The Downtown BID released its annual State of Downtown Report during a public forum at the W Hotel (515 15th Street) last month. Panelists William B. “Bart” Bush, regional commissioner of the US General Services Administration’s National Capital Region; David Mayhood, president of The Mayhood Company; Valerie Santos, deputy mayor of the Office of Planning and Economic Development; and Mitchell N. Schear, president of Vornado/Charles E. Smith provided a candid discussion on Downtown’s future and highlights from the 2009 State of Downtown Report. Richard H. Bradley, executive director of the Downtown BID, moderated the discussion, a synopsis of which is available at www.downtowndc.org.
The report shows Downtown’s economic performance was off from recent highs in many areas, with a slight decline in employment and office absorption for the first time in many years. Still, many areas of the Downtown BID area economy flourished due to federal government leasing and investment, record hotel revenues, increased investment in green buildings, an influx of new destination restaurants and increased visitor attendance. Strong Downtown BID partnerships with federal and DC governments, stakeholders and other businesses since 1997 continue to guide the area’s economic growth and vitality and move it toward recovery.
Information on each sector of the Downtown economy is summarized in the new report, published annually to update public and private decision-makers about the current and future status of economic development in Downtown. The report highlights the development, employment, office, residential, hospitality, tourism, culture, entertainment, restaurant, retail and transportation sectors. New this year is data on green buildings.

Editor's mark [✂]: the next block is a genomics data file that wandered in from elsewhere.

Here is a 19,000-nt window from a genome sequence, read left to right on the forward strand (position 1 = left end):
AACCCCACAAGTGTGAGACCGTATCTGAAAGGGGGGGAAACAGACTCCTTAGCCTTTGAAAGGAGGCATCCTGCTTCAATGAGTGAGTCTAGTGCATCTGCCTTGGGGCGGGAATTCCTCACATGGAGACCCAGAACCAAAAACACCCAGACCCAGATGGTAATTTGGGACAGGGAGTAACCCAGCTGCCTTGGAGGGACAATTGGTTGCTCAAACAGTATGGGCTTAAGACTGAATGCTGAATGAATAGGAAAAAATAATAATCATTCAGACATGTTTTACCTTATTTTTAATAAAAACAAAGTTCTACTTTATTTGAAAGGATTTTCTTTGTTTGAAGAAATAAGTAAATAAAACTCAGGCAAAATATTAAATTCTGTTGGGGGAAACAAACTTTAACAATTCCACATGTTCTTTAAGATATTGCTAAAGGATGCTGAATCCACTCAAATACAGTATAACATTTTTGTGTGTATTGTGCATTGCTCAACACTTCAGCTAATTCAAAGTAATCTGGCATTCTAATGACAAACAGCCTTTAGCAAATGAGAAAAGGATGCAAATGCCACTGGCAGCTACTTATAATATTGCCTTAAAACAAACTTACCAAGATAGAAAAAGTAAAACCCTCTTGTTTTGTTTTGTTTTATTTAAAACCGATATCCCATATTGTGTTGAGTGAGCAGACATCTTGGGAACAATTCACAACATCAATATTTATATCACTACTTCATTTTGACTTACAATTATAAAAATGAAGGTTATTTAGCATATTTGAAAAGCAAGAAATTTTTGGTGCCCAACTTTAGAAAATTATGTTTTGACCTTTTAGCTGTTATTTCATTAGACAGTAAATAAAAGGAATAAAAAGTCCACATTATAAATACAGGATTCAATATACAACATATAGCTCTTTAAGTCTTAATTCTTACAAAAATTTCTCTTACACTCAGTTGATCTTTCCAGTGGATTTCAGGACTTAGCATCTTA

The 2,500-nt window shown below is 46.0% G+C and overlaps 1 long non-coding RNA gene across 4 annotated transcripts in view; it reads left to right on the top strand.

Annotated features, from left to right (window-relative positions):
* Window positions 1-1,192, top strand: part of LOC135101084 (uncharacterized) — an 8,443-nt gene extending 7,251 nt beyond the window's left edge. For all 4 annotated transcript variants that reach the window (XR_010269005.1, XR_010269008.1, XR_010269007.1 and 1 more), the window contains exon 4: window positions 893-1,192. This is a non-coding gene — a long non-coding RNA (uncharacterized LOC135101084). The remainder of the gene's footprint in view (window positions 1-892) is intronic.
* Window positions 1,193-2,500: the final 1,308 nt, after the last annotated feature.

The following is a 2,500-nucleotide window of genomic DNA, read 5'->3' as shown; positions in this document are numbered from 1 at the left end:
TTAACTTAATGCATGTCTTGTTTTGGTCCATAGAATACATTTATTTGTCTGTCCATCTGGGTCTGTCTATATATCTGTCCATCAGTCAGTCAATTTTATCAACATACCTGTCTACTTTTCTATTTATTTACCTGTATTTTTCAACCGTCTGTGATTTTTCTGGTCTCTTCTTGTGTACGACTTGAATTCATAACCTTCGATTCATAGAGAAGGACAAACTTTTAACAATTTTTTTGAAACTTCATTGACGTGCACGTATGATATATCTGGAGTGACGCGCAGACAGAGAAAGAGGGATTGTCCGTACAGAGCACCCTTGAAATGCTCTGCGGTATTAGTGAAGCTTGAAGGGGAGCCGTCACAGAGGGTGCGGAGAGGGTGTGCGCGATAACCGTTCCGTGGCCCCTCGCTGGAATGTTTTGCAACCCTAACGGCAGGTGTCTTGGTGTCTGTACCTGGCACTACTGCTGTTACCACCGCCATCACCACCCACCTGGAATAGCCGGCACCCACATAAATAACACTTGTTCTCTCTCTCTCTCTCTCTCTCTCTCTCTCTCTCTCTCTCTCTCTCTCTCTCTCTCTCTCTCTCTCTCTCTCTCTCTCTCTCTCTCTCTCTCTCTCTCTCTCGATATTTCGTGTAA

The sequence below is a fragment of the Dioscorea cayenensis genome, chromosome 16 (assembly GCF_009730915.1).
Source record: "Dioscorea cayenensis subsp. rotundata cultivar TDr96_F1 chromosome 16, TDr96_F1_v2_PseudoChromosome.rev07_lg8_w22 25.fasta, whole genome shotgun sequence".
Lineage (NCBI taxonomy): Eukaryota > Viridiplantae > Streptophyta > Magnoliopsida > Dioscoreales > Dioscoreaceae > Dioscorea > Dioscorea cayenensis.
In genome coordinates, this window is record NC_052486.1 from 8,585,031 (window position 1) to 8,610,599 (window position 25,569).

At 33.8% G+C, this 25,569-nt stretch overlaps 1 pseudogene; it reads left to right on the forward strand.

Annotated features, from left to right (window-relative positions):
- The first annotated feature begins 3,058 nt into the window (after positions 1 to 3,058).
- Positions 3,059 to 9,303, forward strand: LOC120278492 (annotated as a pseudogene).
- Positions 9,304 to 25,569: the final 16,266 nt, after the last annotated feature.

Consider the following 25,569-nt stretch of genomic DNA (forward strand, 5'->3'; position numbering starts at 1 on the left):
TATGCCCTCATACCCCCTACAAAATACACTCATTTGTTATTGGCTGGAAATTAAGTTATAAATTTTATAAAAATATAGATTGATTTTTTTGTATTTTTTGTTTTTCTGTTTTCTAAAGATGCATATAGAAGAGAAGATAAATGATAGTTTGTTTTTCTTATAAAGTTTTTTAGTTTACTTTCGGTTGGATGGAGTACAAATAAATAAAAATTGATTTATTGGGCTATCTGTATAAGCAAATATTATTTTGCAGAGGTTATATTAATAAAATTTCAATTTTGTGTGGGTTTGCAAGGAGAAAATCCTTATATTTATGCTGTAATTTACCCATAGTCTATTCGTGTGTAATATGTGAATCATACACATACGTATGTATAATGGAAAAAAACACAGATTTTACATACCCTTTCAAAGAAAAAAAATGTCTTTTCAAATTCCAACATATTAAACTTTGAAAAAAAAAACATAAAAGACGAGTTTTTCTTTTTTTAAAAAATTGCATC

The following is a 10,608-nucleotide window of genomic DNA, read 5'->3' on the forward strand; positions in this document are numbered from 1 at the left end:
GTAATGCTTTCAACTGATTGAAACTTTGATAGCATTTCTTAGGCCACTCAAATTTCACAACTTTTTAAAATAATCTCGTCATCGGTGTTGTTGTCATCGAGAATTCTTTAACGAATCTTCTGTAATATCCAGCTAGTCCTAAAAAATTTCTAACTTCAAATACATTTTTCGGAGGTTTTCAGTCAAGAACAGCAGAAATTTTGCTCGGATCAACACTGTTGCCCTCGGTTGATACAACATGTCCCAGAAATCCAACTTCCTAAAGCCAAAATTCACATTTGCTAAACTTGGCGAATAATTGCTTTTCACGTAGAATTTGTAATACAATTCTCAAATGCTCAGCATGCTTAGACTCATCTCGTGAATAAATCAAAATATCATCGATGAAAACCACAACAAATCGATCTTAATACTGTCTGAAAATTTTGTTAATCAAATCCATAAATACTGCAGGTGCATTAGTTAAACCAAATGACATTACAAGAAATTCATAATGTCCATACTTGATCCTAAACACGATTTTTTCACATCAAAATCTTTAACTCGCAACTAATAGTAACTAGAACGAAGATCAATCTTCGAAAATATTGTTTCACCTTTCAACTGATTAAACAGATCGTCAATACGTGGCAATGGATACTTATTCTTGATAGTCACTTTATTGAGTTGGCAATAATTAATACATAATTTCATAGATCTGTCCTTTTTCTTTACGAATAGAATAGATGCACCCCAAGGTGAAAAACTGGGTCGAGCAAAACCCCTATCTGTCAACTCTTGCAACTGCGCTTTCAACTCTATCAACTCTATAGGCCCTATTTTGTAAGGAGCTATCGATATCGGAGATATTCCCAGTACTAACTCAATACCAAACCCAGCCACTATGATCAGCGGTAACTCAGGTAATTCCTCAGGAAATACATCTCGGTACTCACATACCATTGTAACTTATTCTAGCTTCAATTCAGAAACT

Some key findings:
- Downtown BID employment fell by 1,100 jobs but is expected to increase by 1,500 to 2,000 jobs per year over the next four years.
- Downtown’s office market has Class A rental rates of $61 per square foot, the nation’s second highest, and a Class A vacancy rate of 10.8%, the nation’s second lowest.
- About 5,000 new residents have arrived in the BID area since 2000.
- Downtown BID area visitors increased by 6% to 10.7 million.
- Downtown restaurants continued to grow in number and quality, with a net gain of nine, leading to a total of 131 destination restaurants.
- The Downtown BID area contributed significantly to DC’s fiscal health—when combined with the Golden Triangle BID, the net fiscal impact is about $800 million per year, about equal to the annual DC public and charter school operating budgets.
There were no major groundbreakings in the Downtown BID area in 2009 for the first time since 1995. Including the first quarter of 2010, the area has had six consecutive quarters without a major groundbreaking—partly because the Downtown is virtually built out. Only 18 of about 118 surface parking lots or redevelopment sites that existed in 1997 now remain undeveloped, and only five are large sites, including CityCenterDC.
Copies of the report are available at www.downtowndc.org/state.